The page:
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(a Tax Collector)

Jesus taught this parable as an example for the right attitude to prayer, using humility for the lesson to his disciples. This parable also dispels any thought that a person may be saved by their own merit. It is aimed at those who take confident pride in their own achievements and self-reliance in their works.

Luke 18:9-14 To some who were confident of their own righteousness and looked down on everybody else, Jesus told this parable: "Two men went up to the temple to pray, one a Pharisee and the other a tax collector. The Pharisee stood up and prayed about himself: 'God, I thank you that I am not like other men, robbers, evildoers, adulterers or even like this tax collector. I fast twice a week and give a tenth of all I get. But the tax collector stood at a distance. He would not even look up to heaven, but beat his breast and said, 'God, have mercy on me, a sinner.' I tell you that this man, rather than the other, went home justified before God. For everyone who exalts himself will be humbled, and he who humbles himself will be exalted."

The Pharisees constituted the most important Religous group in Jesus' day. They appear in the Gospels as the opponents of Jesus and controlled the synagogues and exercised great authority over the general population. They separated themselves to the study and interpreted the Law of Moses.
The Pharisees were responsible for the transformation of Judaism from a religion of sacrifice to one of law. They saw the way to God as being through obedience to the law. They were willing to adopt new ideas and adapt the law to new situations. The Pharisees accepted all the Old Testament as authoritative. They affirmed the reality of angels and demons. They had a firm belief in life beyond the grave and a resurrection of the body. They were a missionary sect, seeking the conversion of Gentiles. They saw God as concerned with the life of a person. They had little interest in politics. The Pharisees opposed Jesus because He refused to accept the teachings of the oral law.

The Pharisee Jesus spoke about in the narrative, did not really pray at all. He thanked God for what he himself was like and not what God is like. He prayed in pride and self-exaltation. He prayed to himself. He was ignorant of divine righteousness, he did not give thanksgiving for what God had done for him, he had no gratitude, he confessed nothing. The Pharisee dispised the tax-collector in his heart.

The Pharisee's pride in his good deeds blocked out God. He congratulated himself so much that he could not realise that is not the way of God. The Pharisee complimented himself continually as if he should be congratulated by God, believing others to be inferior. The Pharisee pursued righteousness on the principle of works.

Periods for prayer were scheduled daily at The Temple, both the morning and evening were available times for personal prayer. Fasting was not commanded by The Laws of Moses except for once a year on Atonement Day. The Pharisee, a religious group of the Law had added Mondays and Thursdays to the regulations. This was a man-made tradition.

Tithing however is expected by God of His people regardless of the Law, for the giving of firstfruits began in The Garden of Eden and reinforced by Abraham, hundreds of years prior to Moses receiving The Law. The praying Pharisee boasted that he paid beyond what the Mosaic Law required. Tithing is clearly taught by scriptures in the New Testament.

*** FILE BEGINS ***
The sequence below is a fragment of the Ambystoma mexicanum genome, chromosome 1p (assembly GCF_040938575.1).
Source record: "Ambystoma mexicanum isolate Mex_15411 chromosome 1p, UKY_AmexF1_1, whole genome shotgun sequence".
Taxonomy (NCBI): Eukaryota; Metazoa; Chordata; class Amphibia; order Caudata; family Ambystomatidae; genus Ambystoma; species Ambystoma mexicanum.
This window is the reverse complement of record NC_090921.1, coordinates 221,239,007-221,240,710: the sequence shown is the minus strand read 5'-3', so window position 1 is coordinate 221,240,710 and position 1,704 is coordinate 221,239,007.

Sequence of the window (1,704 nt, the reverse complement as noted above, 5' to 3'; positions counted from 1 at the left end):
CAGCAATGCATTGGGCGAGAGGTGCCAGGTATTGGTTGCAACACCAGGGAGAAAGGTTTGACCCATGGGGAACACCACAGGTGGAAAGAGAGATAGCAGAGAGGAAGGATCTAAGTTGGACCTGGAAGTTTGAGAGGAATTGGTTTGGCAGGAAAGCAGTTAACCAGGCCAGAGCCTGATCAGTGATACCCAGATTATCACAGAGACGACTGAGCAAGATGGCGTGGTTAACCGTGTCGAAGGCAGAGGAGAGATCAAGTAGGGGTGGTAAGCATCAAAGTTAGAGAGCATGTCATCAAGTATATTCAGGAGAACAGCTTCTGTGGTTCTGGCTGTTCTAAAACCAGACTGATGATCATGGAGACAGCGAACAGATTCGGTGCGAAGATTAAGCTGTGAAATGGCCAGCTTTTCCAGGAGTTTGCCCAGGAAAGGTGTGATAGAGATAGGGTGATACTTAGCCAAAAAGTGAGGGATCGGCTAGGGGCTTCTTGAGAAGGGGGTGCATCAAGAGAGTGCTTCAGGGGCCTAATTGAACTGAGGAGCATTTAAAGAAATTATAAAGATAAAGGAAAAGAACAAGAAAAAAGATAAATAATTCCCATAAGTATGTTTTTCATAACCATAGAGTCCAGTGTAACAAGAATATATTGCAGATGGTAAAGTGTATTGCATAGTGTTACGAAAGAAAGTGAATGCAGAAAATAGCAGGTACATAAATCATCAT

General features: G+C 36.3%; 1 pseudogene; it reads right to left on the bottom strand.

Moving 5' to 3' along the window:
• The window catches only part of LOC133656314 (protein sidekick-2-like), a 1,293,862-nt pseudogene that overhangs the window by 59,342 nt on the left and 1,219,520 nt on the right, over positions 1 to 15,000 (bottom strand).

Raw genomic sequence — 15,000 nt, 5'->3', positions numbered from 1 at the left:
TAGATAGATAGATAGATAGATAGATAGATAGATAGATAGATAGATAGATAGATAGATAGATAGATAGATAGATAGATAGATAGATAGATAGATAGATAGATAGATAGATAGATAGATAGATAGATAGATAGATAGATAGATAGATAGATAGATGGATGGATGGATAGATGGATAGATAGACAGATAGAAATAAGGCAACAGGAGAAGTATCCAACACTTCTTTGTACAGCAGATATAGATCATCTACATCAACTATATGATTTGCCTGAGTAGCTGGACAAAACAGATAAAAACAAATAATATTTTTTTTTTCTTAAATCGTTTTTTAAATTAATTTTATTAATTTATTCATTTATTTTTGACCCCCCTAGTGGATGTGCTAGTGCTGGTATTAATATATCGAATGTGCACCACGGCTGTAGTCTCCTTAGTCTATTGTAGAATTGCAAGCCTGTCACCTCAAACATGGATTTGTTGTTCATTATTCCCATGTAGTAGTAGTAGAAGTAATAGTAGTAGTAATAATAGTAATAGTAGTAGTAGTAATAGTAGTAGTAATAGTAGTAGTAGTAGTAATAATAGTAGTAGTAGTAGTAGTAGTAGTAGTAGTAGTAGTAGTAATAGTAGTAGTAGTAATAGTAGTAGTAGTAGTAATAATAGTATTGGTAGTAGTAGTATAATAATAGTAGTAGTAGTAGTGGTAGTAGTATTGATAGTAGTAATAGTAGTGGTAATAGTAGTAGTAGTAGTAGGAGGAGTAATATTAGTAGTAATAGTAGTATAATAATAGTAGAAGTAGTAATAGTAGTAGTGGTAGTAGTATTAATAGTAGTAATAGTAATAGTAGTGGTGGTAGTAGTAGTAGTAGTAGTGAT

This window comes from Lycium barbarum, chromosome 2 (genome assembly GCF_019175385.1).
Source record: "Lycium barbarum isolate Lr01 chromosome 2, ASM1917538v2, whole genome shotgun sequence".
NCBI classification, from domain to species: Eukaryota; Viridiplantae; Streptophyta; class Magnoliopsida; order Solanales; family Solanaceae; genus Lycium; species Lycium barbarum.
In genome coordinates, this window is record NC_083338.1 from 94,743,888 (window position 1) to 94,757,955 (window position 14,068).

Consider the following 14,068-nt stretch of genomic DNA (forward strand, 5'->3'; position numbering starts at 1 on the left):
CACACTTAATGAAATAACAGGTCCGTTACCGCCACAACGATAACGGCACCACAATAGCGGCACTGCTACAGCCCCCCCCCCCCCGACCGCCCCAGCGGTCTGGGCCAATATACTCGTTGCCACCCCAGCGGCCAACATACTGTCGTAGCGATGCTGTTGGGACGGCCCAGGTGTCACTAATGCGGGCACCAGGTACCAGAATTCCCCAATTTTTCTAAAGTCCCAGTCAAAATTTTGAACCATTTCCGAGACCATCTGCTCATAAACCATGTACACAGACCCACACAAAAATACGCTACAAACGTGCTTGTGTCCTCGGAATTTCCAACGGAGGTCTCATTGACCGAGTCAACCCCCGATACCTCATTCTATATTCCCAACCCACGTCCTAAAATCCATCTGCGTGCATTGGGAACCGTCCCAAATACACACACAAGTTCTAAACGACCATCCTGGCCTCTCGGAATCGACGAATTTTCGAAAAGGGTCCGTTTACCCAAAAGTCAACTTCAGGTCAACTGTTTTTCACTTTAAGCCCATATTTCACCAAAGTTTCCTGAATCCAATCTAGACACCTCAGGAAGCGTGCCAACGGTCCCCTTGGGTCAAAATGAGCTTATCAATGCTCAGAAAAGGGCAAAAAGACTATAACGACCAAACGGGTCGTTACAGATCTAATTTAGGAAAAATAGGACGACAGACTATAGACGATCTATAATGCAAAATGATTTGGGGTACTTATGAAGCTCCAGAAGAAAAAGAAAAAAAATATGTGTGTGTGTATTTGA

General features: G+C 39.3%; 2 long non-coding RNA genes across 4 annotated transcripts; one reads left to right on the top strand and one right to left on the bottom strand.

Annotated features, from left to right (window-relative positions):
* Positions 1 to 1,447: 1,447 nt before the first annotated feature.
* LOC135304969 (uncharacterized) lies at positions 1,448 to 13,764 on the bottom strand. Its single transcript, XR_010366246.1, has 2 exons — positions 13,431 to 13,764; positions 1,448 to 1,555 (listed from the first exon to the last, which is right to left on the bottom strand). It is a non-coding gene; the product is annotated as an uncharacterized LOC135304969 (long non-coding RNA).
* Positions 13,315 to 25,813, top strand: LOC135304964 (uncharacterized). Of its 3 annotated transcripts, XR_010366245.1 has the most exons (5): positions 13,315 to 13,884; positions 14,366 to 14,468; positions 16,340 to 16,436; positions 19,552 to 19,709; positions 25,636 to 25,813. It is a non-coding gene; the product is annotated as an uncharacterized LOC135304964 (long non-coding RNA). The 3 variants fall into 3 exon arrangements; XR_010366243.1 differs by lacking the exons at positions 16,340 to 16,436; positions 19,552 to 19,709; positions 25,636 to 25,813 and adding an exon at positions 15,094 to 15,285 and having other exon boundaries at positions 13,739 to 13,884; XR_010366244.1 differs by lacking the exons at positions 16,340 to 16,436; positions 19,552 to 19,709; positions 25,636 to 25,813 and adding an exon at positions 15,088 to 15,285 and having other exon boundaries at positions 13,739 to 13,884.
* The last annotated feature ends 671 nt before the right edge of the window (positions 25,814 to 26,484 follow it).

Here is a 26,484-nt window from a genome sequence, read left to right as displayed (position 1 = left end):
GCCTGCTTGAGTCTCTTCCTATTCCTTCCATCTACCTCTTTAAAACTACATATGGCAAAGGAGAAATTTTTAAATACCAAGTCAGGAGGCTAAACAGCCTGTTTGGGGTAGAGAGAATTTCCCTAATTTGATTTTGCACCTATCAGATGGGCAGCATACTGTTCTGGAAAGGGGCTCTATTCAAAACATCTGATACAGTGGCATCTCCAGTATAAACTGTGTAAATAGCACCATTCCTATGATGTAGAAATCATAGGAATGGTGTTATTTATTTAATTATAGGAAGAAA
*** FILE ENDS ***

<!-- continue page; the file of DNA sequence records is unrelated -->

As a publican for the Roman Empire, a tax collector earns his living off his fellow Jews. Although many Jewish people did this, they were called collaborators with Rome and were despised. Publicans were men of position, wealth and strong political influence. Publicans were corrupt and oppressed their own people. Many were refused entrance into the temple synagogues or in a judicial court.

The tax collector by contrast stayed back with his head low, did not boast of his good deeds but recognised the vast gulf of holiness and purity between God and mankind and he begged for God's mercy and forgiveness of his sins and felt his unworthiness before the supreme God. The tax-collector's plea was sincere, he beat his breast, he stood alone in a humble position, conscious of his guilt. His attitude was grounded in mankind's status before an awesome God, and he touched God's heart. However, the tax-collector felt the conviction of God's sacredness and his own sin. He was the one who was justified before God, the other was condemned.

The Pharisee's attitude is criticised as a form of arrogance that is unacceptable to God. He had delusions of his own greatness and achievements. The Pharisee was condemned before God in his self-justification, but the tax-collector was justified and forgiven before God.

Jesus wants people to deny selfishness, hautiness, boasting and self-ego to seek humility and meekness, so that God can lift them up, without people trying to do it themselves. Self efforts lead nowhere, yet by meekness, acknowledging God's Sovereignty a person is exalted by God for eternity with his sins forgiven. Jesus taught that the regretful sinner who sincerely seeks God's mercy will receive it. God exalts the humble, and all believers are to be humble before Him.

Without the virtue of humbleness, a Christian is a hypocrite.

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